UN World Tourism Organization ready to help Thailand recover tourism industry
Thailand is slowly working its way back from nearly two months of protests that rocked the nation's capital and surrounding provinces, wreaking havoc on the country's lucrative tourism industry. Red Shirt anti-government protesters flooded the streets of Bangkok hoping to force new elections. What resulted was weeks of violent clashes between the police/military and protesters that left the streets smoky and store fronts looted. The situation led governments around the world to advise against any travel to Thailand and the lasting images of armed soldiers and looted stores has prevented a swift turnaround for the tourism industry in Thailand.
Recently however the conflict has come to an end and the Thai government recently released a statement announcing "that political unrest in Thailand has been brought completely under control and order in the capital of Bangkok and the provinces of Thailand has been restored". During the weeks of unrest, Thailand's tourism industry suffered dearly. The government estimates the industry lost somewhere between $1.9 billion to $2.2 billion in tourism-related revenue.
The Royal Thai Government's Ministry of Tourism and Sports has stated that the government is working tirelessly to restore the confidence of visitors noting that the nation's premier vacation destinations remain pristine, peaceful and safe. The Thai government has set aside nearly $154 million in low-interest loans to Thai tourism businesses and has instituted a number of programs to instill confidence in Thai tourism. Among the programs being offered by the government are free travel insurance for foreign tourists, a waiver of tourist visa fees that extends to 31 March 2011, and even insurance measures that protect foreign tourists in Thailand who are injured or unable to travel out of the country due to rioting.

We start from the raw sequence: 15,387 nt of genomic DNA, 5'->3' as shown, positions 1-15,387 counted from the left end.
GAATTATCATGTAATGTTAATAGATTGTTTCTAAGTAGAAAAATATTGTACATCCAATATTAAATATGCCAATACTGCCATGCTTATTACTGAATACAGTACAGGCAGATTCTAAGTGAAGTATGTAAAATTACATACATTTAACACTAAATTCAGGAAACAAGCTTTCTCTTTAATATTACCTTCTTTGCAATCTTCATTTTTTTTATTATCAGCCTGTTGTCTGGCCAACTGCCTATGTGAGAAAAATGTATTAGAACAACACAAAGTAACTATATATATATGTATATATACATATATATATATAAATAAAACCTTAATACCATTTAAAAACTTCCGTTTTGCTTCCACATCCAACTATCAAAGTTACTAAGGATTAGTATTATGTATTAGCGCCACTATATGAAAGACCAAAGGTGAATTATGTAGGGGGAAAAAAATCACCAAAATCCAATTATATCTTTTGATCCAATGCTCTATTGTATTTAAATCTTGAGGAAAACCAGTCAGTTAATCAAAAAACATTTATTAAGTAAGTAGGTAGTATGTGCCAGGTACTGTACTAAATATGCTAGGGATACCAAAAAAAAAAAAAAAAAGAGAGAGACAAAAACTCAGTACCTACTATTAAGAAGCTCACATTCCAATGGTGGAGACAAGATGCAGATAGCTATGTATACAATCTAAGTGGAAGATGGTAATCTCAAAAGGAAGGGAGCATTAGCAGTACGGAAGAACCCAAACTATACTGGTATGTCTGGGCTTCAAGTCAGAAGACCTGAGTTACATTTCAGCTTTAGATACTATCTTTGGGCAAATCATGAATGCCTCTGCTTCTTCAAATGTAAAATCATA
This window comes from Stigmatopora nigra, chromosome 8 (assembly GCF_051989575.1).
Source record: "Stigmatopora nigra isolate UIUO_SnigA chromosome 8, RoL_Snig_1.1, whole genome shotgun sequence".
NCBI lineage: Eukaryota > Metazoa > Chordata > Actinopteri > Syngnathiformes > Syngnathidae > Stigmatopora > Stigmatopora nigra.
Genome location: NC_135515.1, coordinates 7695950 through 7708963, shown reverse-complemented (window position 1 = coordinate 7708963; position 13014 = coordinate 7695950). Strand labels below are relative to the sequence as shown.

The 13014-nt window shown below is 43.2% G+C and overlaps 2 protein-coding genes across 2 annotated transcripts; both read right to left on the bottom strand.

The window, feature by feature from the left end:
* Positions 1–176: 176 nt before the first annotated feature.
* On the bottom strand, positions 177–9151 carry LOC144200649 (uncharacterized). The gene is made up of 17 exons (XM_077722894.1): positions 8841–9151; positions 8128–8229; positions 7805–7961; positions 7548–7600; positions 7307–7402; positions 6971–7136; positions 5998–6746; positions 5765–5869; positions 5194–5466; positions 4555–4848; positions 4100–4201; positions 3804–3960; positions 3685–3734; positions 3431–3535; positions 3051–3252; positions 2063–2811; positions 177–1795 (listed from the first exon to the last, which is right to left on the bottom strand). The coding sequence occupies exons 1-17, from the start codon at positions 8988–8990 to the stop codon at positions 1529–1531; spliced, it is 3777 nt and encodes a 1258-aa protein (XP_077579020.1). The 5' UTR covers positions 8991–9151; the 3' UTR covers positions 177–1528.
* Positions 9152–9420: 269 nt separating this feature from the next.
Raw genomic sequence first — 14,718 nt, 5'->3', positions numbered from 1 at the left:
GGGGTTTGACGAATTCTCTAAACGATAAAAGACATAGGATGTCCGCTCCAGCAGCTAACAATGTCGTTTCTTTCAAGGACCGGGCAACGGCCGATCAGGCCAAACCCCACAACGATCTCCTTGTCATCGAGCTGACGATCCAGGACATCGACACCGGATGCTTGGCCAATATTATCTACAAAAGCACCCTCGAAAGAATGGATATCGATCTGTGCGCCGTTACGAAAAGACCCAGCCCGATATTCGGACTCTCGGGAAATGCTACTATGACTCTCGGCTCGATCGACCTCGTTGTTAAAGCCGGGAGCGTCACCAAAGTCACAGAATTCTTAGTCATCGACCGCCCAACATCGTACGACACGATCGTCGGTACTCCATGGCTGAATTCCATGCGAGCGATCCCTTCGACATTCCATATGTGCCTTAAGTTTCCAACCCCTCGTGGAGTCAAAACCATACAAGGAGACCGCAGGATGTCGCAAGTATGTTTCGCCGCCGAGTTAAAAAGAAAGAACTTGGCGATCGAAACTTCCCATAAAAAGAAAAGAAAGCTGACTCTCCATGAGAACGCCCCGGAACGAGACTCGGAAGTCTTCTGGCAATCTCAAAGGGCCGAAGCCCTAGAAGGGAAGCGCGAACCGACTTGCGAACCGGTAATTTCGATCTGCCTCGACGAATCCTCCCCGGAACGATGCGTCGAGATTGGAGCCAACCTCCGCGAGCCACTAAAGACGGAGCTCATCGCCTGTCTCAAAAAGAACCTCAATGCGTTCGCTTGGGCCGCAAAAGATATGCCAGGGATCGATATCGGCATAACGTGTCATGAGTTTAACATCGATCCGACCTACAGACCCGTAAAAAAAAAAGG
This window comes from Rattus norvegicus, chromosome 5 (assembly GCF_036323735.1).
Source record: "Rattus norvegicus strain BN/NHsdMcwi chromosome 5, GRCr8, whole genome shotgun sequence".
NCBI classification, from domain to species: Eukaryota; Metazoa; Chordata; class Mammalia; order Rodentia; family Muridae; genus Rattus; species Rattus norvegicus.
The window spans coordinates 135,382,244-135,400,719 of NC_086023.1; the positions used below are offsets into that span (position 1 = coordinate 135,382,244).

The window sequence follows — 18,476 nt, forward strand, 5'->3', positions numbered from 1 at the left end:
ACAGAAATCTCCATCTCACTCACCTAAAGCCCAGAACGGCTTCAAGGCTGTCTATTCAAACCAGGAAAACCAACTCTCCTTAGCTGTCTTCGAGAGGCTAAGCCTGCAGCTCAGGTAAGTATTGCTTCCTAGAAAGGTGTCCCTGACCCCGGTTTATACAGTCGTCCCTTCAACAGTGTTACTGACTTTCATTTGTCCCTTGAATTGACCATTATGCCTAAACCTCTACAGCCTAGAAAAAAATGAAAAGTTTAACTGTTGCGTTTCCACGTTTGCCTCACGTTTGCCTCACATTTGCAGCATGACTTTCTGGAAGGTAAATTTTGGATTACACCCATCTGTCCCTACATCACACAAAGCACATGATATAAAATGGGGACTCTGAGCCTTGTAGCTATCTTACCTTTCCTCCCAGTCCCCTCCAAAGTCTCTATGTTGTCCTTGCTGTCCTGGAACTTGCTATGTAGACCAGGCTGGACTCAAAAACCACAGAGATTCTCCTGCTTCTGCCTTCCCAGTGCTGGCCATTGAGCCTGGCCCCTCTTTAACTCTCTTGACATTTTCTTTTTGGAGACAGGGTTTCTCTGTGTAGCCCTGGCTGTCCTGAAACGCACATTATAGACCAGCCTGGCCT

The government has also made assurances to travelers that all major tourist destinations, facilities and services remain open and are operating without disruption. The nation's utilities and mass transit systems are fully operational and prepared to handle tourism traffic. Suvarnabhumi International Airport and other international airports in Thailand remained fully operational throughout the turmoil and continue to run without disruption.
Thailand has bounced back from past disasters to once again become one of the world's top tourist destinations. The tourism industry and the country as a whole have previously overcome a 2003 outbreak of SARS, the 2004 tsunami that struck Phuket, and rioting in 2008 that closed the main international airport for days. With the recent lifting of a curfew in Bangkok, several governments around the world have lifted travel bans and restrictions to the country, paving the way for the return of tourists. Other tourism organizations such as the Pacific Asia Travel Association have stated their commitment to supporting a recovery plan for Thailand's tourism industry now that the situation within the country has stabilized.
The UN World Tourism Organization stands ready to work closely with and support the Thai government as it sets about the task of welcoming tourists back to the country. The UNWTO is committed to joining in the integrated efforts of national agencies and the private sector to make Thailand one of the world's top destinations once again.